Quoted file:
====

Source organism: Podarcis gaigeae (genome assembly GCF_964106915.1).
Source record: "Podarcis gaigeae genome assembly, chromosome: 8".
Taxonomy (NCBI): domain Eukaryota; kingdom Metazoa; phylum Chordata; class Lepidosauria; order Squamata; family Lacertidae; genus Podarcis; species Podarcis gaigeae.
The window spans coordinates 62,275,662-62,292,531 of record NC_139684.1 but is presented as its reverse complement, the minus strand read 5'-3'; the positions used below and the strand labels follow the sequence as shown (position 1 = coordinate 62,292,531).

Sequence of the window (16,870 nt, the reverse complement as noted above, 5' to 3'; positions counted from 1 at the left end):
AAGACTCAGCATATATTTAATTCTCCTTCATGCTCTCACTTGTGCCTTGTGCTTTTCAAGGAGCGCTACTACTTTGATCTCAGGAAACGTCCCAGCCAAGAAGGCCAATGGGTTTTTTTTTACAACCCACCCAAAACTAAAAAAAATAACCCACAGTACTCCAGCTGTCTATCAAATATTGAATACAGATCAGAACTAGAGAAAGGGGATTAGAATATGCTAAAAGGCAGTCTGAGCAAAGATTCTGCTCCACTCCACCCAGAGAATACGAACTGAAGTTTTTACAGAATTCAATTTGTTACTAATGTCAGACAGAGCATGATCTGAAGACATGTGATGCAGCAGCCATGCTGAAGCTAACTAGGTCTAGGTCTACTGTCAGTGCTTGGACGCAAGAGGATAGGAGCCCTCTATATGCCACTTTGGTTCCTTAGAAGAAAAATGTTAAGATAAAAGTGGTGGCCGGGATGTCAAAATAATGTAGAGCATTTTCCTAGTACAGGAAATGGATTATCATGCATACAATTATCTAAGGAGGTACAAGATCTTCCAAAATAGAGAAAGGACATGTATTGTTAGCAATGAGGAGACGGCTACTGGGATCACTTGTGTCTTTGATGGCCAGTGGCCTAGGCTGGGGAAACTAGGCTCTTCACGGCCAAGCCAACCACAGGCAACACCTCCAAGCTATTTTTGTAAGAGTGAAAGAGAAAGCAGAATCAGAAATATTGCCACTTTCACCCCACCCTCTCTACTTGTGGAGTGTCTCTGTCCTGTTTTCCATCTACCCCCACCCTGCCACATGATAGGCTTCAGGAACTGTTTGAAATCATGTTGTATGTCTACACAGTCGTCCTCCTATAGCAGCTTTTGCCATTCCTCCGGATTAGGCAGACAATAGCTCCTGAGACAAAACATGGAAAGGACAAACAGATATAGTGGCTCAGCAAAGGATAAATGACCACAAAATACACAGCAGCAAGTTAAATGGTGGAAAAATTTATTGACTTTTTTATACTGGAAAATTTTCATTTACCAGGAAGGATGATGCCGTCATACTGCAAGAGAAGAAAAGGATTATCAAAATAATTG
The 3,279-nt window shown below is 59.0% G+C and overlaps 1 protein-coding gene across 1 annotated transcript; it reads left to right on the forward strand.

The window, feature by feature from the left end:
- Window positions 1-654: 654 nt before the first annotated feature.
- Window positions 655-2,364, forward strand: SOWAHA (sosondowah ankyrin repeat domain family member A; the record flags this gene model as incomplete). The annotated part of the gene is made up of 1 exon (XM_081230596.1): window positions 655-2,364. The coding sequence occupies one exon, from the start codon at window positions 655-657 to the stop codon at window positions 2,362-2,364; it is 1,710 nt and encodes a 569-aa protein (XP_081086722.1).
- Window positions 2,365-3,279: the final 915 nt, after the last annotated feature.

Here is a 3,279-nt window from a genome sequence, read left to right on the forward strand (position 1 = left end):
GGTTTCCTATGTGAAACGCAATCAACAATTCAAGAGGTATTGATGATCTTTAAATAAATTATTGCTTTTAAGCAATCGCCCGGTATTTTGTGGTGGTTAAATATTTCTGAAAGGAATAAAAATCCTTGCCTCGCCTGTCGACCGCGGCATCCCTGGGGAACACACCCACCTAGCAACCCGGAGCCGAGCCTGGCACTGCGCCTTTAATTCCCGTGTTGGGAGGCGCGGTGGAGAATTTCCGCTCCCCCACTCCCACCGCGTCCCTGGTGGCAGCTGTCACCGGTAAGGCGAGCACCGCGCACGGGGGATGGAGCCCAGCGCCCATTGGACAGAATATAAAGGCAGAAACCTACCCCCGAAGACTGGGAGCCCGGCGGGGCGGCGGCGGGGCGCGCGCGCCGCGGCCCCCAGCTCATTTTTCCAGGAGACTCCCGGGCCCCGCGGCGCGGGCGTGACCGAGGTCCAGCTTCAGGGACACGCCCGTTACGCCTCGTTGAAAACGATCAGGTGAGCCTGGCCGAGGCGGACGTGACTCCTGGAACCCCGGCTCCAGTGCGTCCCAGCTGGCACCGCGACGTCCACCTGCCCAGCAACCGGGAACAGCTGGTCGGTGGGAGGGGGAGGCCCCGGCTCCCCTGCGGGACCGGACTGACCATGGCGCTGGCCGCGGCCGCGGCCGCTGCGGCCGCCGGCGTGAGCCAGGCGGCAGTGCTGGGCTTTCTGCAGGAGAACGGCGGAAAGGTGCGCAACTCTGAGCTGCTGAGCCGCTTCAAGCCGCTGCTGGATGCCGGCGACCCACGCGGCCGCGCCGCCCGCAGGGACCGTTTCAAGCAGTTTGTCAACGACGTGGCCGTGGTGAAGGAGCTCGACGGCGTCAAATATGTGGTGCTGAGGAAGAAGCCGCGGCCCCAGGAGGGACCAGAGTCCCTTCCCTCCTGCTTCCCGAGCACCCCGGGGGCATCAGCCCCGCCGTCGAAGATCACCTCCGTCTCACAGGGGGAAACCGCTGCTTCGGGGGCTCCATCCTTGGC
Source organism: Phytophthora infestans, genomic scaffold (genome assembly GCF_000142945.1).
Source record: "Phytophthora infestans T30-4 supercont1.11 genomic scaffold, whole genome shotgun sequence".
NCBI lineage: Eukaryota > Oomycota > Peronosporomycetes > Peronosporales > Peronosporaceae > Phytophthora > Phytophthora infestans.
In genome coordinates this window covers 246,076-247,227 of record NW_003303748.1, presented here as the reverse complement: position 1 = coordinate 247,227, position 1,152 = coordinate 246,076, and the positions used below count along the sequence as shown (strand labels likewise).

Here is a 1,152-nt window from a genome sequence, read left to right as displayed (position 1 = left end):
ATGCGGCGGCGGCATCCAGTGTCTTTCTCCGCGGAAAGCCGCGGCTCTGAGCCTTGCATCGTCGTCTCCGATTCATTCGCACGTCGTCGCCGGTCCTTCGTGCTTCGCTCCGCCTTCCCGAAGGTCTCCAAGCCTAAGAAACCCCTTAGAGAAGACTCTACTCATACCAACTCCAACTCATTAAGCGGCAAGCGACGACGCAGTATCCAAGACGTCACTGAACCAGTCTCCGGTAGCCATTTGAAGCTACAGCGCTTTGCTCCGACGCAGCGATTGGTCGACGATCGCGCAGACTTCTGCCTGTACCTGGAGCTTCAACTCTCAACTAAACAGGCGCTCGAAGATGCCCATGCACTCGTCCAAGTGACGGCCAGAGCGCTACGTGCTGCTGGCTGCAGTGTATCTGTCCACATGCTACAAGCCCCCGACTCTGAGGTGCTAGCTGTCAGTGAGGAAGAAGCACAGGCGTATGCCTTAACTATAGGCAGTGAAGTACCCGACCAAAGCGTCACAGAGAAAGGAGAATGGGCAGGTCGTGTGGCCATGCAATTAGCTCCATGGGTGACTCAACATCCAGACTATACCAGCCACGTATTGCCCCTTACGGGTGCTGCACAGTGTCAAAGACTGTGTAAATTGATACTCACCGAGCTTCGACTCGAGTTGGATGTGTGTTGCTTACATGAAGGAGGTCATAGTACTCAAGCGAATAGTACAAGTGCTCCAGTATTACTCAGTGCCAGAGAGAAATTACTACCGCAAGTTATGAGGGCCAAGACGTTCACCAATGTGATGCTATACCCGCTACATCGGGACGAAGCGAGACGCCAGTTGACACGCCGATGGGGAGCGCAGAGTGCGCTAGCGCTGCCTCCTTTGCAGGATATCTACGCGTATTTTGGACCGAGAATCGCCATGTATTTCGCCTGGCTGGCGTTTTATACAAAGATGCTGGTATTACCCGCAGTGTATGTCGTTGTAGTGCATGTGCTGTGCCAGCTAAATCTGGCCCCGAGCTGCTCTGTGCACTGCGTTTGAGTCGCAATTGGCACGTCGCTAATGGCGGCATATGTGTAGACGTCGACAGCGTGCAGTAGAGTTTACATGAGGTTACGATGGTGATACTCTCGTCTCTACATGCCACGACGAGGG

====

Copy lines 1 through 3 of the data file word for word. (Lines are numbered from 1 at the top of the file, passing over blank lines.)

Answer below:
Source organism: Podarcis gaigeae (genome assembly GCF_964106915.1).
Source record: "Podarcis gaigeae genome assembly, chromosome: 8".
Taxonomy (NCBI): domain Eukaryota; kingdom Metazoa; phylum Chordata; class Lepidosauria; order Squamata; family Lacertidae; genus Podarcis; species Podarcis gaigeae.